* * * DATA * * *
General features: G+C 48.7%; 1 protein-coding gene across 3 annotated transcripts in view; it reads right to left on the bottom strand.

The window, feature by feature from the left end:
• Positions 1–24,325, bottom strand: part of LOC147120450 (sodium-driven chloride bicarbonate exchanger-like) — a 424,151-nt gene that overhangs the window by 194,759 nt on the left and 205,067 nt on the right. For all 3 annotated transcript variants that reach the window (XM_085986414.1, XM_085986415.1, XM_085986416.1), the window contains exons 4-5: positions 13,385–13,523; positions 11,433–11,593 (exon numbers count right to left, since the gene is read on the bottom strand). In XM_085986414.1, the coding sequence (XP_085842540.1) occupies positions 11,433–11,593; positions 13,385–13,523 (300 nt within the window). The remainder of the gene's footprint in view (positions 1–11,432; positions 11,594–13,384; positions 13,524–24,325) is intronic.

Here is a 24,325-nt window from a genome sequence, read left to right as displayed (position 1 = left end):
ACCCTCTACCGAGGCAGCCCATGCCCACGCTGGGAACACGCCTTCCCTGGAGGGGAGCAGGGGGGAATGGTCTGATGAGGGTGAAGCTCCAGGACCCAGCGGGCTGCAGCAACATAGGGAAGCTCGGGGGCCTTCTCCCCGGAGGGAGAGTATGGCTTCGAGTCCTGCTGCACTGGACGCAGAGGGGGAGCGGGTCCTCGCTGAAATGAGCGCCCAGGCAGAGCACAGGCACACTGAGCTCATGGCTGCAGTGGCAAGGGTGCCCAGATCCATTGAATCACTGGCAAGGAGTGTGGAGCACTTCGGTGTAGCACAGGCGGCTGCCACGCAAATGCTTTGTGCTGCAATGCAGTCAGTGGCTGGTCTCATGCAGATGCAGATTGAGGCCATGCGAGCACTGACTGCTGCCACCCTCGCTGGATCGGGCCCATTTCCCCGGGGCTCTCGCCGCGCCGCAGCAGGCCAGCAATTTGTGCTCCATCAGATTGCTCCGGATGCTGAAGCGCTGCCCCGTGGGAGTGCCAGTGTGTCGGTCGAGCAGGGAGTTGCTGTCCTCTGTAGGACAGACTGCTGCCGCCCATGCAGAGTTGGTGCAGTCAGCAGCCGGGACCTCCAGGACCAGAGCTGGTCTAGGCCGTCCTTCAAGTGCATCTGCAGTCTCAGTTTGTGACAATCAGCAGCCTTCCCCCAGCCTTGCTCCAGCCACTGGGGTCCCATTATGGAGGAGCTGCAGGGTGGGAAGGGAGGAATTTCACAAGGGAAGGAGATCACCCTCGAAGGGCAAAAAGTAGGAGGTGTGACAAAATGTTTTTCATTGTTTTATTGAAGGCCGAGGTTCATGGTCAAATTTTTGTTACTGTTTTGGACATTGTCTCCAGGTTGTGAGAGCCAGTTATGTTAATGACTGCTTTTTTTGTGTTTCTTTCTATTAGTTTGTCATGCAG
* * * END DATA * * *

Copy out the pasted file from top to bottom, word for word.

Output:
General features: G+C 48.7%; 1 protein-coding gene across 3 annotated transcripts in view; it reads right to left on the bottom strand.

The window, feature by feature from the left end:
• Positions 1–24,325, bottom strand: part of LOC147120450 (sodium-driven chloride bicarbonate exchanger-like) — a 424,151-nt gene that overhangs the window by 194,759 nt on the left and 205,067 nt on the right. For all 3 annotated transcript variants that reach the window (XM_085986414.1, XM_085986415.1, XM_085986416.1), the window contains exons 4-5: positions 13,385–13,523; positions 11,433–11,593 (exon numbers count right to left, since the gene is read on the bottom strand). In XM_085986414.1, the coding sequence (XP_085842540.1) occupies positions 11,433–11,593; positions 13,385–13,523 (300 nt within the window). The remainder of the gene's footprint in view (positions 1–11,432; positions 11,594–13,384; positions 13,524–24,325) is intronic.

Here is a 24,325-nt window from a genome sequence, read left to right as displayed (position 1 = left end):
ACCCTCTACCGAGGCAGCCCATGCCCACGCTGGGAACACGCCTTCCCTGGAGGGGAGCAGGGGGGAATGGTCTGATGAGGGTGAAGCTCCAGGACCCAGCGGGCTGCAGCAACATAGGGAAGCTCGGGGGCCTTCTCCCCGGAGGGAGAGTATGGCTTCGAGTCCTGCTGCACTGGACGCAGAGGGGGAGCGGGTCCTCGCTGAAATGAGCGCCCAGGCAGAGCACAGGCACACTGAGCTCATGGCTGCAGTGGCAAGGGTGCCCAGATCCATTGAATCACTGGCAAGGAGTGTGGAGCACTTCGGTGTAGCACAGGCGGCTGCCACGCAAATGCTTTGTGCTGCAATGCAGTCAGTGGCTGGTCTCATGCAGATGCAGATTGAGGCCATGCGAGCACTGACTGCTGCCACCCTCGCTGGATCGGGCCCATTTCCCCGGGGCTCTCGCCGCGCCGCAGCAGGCCAGCAATTTGTGCTCCATCAGATTGCTCCGGATGCTGAAGCGCTGCCCCGTGGGAGTGCCAGTGTGTCGGTCGAGCAGGGAGTTGCTGTCCTCTGTAGGACAGACTGCTGCCGCCCATGCAGAGTTGGTGCAGTCAGCAGCCGGGACCTCCAGGACCAGAGCTGGTCTAGGCCGTCCTTCAAGTGCATCTGCAGTCTCAGTTTGTGACAATCAGCAGCCTTCCCCCAGCCTTGCTCCAGCCACTGGGGTCCCATTATGGAGGAGCTGCAGGGTGGGAAGGGAGGAATTTCACAAGGGAAGGAGATCACCCTCGAAGGGCAAAAAGTAGGAGGTGTGACAAAATGTTTTTCATTGTTTTATTGAAGGCCGAGGTTCATGGTCAAATTTTTGTTACTGTTTTGGACATTGTCTCCAGGTTGTGAGAGCCAGTTATGTTAATGACTGCTTTTTTTGTGTTTCTTTCTATTAGTTTGTCATGCAG